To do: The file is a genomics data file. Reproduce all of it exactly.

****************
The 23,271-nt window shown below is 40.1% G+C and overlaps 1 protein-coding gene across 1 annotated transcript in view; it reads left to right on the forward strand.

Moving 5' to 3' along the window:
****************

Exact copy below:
The 23,271-nt window shown below is 40.1% G+C and overlaps 1 protein-coding gene across 1 annotated transcript in view; it reads left to right on the forward strand.

Moving 5' to 3' along the window: